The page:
This is that first talk.

Great book!

And here is William’s blog.

September 8th, 2009


Kim Komando has been a guiding light for me ever since I had a computer, which is close to 15 years.  Just about everyone would benefit by subscribing  to her free newsletters and her daily tips.  If there is anyone more technically savvy and easily available,  I don’t know about them, but she remembers there are always newbies out there learning and tells them that when something she writes is underlined you can click it and it will take you to the relevant material.

In fact, I applauded Kim  in a blogpost over a year ago.   Looking back at that post,  she had written about a virtual pedometer that lets you measure the distance from here to there, and the link to that site still works!  I was really pleased to be able to measure the .67 miles from my house to my church.     Here is that exciting link again!

Kim’s little boy Ian is now 7 years old and today she writes about giving him his first cell phone.  When he started to take out his phone at the dinner table to contact a friend, she felt that was a  ‘no-no’  and that it was time to set up some rules of etiquette for kids with cell phones.  All told she has 11 such rules.   She wants Ian to understand that “family comes first” and you should ask permission to answer your phone with “Would you mind if I took this call?”

Among her rules are:

You are not permitted to purchase anything using your phone. No games. No ringtones. No apps.  Nothing

Cell phones should never make bodily sounds. Ringtones and apps that fart, belch or puke are funny, once. They don’t belong on your phone.

Your phone has a camera. Never take pictures of your private parts, or those of others.

I have to wonder about that last rule as I remember the old story about the parent who left his kid with the baby sitter, saying in jest, “Behave yourself and don’t put beans up your nose.”  It was something the child never would  have thought of on his own and that is exactly what he did!  It might be better not to have a phone with a camera once such an idea is in a kid’s head.

Way back when we got out first radio (I was about 12) I had heard people say there were things on the radio not appropriate for kids.   Need I add  that once everyone was out of the house I did my best to locate those inappropriate programs?  It was a real disappointment not to find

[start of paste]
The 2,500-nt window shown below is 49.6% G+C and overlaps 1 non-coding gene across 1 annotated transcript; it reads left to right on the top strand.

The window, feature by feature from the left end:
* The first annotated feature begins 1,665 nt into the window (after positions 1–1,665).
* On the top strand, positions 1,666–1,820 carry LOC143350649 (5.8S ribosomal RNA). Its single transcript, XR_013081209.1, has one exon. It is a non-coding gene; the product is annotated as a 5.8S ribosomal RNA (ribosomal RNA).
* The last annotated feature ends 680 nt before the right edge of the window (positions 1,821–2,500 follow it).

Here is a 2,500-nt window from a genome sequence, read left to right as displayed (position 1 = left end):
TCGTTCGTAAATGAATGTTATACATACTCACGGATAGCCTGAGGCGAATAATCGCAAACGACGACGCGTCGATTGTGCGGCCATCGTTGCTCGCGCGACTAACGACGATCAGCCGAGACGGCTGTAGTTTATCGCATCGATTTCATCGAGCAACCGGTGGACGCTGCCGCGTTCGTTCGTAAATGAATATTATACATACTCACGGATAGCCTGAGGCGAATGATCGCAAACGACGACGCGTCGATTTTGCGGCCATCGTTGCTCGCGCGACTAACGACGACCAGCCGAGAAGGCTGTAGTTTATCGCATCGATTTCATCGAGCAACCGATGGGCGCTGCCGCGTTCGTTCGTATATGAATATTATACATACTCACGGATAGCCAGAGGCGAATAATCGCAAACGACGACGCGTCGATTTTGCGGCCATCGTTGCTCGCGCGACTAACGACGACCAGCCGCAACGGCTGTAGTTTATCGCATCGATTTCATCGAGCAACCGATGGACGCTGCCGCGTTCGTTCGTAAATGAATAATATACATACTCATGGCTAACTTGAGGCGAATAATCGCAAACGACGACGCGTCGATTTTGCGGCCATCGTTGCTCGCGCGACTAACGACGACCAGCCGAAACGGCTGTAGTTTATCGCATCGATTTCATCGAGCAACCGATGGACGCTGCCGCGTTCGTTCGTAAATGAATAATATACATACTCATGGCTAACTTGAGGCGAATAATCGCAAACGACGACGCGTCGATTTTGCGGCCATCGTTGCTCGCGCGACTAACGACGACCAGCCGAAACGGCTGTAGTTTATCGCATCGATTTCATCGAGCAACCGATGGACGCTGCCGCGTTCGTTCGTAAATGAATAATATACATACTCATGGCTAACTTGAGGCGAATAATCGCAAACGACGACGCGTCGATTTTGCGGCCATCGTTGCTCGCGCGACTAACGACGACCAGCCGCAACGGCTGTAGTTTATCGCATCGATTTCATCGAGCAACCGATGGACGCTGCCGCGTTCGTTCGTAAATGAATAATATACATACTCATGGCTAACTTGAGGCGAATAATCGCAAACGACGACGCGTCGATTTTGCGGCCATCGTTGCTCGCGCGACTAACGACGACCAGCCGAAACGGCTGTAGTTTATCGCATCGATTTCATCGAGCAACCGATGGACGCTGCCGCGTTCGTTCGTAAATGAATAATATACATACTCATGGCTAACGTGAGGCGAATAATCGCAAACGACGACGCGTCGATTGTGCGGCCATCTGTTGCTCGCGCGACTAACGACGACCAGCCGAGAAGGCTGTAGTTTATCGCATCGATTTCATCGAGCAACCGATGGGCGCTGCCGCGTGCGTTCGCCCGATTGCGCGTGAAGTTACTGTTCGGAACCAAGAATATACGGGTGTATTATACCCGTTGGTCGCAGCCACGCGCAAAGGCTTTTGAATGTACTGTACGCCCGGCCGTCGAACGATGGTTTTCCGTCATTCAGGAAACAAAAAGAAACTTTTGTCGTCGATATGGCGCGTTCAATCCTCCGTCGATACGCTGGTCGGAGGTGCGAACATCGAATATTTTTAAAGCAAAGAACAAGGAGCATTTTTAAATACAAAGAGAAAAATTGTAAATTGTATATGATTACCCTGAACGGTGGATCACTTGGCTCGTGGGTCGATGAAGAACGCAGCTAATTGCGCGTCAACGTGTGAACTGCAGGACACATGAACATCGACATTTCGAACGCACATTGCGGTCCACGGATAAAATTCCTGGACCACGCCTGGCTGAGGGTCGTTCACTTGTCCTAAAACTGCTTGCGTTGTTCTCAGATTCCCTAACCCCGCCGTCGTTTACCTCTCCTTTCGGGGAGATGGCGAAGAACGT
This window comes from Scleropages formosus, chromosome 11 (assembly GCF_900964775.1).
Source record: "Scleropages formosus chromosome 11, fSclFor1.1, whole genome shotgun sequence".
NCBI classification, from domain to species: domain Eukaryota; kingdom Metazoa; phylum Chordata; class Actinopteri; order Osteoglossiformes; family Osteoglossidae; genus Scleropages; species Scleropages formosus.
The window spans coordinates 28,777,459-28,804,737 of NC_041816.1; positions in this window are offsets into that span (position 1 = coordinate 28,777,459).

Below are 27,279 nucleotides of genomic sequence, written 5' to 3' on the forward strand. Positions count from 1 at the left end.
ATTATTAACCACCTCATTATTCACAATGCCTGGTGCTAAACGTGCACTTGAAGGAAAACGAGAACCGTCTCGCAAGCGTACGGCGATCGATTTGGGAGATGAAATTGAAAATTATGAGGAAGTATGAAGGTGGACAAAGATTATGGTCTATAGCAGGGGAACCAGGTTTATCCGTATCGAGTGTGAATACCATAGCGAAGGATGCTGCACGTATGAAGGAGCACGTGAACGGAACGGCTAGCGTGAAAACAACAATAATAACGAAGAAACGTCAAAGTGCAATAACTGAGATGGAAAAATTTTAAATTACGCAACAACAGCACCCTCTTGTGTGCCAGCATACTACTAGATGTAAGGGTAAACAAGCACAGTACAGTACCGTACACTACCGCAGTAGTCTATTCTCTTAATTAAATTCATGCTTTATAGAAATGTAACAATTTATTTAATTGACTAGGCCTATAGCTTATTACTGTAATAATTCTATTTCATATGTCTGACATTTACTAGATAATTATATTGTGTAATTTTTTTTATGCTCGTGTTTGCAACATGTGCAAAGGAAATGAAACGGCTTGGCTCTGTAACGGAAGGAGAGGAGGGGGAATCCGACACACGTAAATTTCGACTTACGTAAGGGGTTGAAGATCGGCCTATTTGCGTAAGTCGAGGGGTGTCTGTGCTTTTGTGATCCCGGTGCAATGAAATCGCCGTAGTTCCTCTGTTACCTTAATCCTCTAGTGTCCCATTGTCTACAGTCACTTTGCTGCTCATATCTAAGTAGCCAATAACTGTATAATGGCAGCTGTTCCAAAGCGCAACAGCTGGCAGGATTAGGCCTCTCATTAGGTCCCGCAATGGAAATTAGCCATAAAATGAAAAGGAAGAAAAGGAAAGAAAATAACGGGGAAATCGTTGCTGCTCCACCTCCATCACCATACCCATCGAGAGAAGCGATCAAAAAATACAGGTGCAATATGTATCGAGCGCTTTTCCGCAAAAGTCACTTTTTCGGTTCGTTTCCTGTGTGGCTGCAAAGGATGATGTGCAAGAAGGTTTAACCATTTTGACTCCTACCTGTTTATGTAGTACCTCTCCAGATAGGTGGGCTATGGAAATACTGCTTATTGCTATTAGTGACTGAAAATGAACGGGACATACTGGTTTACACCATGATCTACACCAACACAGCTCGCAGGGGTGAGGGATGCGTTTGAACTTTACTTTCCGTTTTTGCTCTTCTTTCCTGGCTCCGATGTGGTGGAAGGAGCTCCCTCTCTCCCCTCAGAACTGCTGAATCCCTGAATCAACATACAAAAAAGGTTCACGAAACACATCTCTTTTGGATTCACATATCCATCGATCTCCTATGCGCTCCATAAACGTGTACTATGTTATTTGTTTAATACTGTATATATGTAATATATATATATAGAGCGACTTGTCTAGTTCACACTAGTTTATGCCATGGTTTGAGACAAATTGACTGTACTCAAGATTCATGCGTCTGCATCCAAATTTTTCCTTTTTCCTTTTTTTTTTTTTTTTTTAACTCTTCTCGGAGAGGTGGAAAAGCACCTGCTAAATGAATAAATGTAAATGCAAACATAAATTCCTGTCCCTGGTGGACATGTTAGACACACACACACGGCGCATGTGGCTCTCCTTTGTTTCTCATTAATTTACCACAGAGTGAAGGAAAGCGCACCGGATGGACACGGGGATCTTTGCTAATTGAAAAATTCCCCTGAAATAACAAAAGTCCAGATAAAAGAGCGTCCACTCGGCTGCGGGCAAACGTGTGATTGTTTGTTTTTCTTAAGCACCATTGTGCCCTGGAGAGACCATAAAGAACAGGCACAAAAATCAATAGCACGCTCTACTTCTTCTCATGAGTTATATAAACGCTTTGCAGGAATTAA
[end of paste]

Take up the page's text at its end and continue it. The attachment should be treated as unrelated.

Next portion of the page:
anything naughty.

Left alone with a cell phone with a camera, what’s a kid to do?

Kim also provides a link for cell phone plans for children.


Let the little children come to me. — Matthew 9:14

September 4th, 2009





September 3rd, 2009


Lately I’ve been musing on the concept of authority– who has authority and  why?   This train of thought was initiated by  two of my favorite TV programs, Dog Whisperer and Supernanny.  Cesar Millan on the National Geographic channel has for years been going to the homes of people who can’t tolerate their dog’s behavior and showing them how to fix the problem.  It has to do with recognizing the nature of a dog and a dog’s needs, and the nature of the dog pack.

In the natural, dogs run in packs.  Each pack has an alpha male which has achieved that status by strength or intelligence or both.  As a pack the dogs work together to protect each other and to achieve whatever their doggie ends happen to be.  They all do better because they cooperate.

When a family acquires a dog they intend to feed and shelter it, and it is their hope that doggie and family will enjoy each other.  Sometimes that doesn’t work out as planned.  Doggie is fearful or belligerent or destructive.  Cesar describes his work as “rehabilitating dogs and training
people.”  The dog entering a human family has become a member of a new pack and the humans are the new pack leaders.  The humans need to learn how to assert their authority and doggie has to learn to be submissive to that authority.   Everyone is more happy that way.   Occasionally Cesar will take the dog from its home and put it with his pack of dogs – a kind of boot camp – to learn how to get along in a pack.  When you ask Cesar who is the alpha dog in his pack he replies without hesitation, “I am.”

Here is a sample of Cesar at work calming down an aggressive dog.


There are numerous other videos available on YouTube for those who do not have the pleasure of watching Cesar at work on television.

On to Supernanny.  Jo Frost (website here) is an English nanny whose program has been a hit in both the UK and the US.  She aims at maintaining consistent adult authority, while creating a safe and peaceful environment in which children thrive. She goes to the homes of out of control kids and shows the parents how to create a more serene home and happier children.  Children are, after all, almost always less knowledgeable and less experienced than the parents, and the parents are almost always reasonably caring and mentally competent.  Parents need to be in control for the good of the family.   It is as bad for the children to rule the roost as it is the for inmates to run the asylum.  Jo goes to an unhappy home and  the next thing you know the kids are going to bed at a reasonable time, getting along with each other, and not throwing tantrums in the supermarket.

Meet Jo Frost here in this  YouTube clip

We are members of God’s family, his flock, his pack, if you will. We are his, “the work of his hands.”   God says he loves us and we should not be afraid.  If we are able to believe in a good and loving God, a God who is obviously far more intelligent than we, we do well to listen to what he says and accept his authority.  God’s rules will be for our benefit.  We can choose to live in harmony with our neighbor, not lying, not stealing, not harming each other.    Or we can choose to go our own way and not get along. Ultimately we can choose not to belong to the pack.